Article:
So before you plop down those “C-notes” (that’s $100 bills) buying iPhones, iPads, X-boxes or any other stuff for your kids that will be obsolete in a year, consider ways of making an investment in your child’s journey teaching them the meaning of Hanukkah and Christmas and to bless others. Consider what kind of statement you want to make in your family, specifically engaging your children. You’ll likely have to choose between being popular and being a mindful parent. Ask yourself if you as a responsible parent do you feel the need to help this generation move from entitlement to gratitude and thanksgiving. Throwing down the credit card is easy, creating a life lesson not so much as it requires time, maybe some money but most importantly thought.
We celebrate both Christmas and the Hanukkah (also called Festival of Lights) in our home as this respect both of our cultures and faiths. In 2015, Hanukkah is from in the evening of Sunday, 6th December until the evening of Monday, 14th December. This holiday season should be a time when families pause and thank G_d for the many blessing we enjoy in this great country. While there is still time left as of the time of this writing, I encourage you to spend time in G_d’s word and think about what our focus should be and how we can creatively bless our loved-ones and those around us. It doesn’t mean a lot of cash must be involved, but there should be an investment of your heart in some way and maybe your hands too. Maybe it’s time to replace gift/debit cards with hand-written letters of blessing, appreciation and love. These are the things of eternal value and will be remembered long after the Christmas bills were paid.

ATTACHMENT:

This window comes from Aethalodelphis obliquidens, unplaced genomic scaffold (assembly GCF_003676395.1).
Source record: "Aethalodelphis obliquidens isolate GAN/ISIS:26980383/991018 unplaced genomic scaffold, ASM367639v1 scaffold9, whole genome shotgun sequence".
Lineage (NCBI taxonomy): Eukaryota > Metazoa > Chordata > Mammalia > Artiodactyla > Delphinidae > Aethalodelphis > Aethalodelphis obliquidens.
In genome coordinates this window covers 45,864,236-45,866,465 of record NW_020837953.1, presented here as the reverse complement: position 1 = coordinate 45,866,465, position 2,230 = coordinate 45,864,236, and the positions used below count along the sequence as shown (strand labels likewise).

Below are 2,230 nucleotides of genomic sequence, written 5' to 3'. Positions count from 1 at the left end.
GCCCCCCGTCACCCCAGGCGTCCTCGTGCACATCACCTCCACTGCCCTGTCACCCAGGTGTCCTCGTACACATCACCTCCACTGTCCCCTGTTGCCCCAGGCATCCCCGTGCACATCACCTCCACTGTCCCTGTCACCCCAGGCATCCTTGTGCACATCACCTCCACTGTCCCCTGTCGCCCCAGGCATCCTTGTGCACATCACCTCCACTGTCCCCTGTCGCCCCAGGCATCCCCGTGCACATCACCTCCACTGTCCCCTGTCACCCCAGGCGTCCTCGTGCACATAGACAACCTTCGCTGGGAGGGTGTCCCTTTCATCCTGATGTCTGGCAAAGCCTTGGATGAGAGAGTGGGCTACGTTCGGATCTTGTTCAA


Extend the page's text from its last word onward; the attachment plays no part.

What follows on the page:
Be well and be blessed,
© David Hall, 2015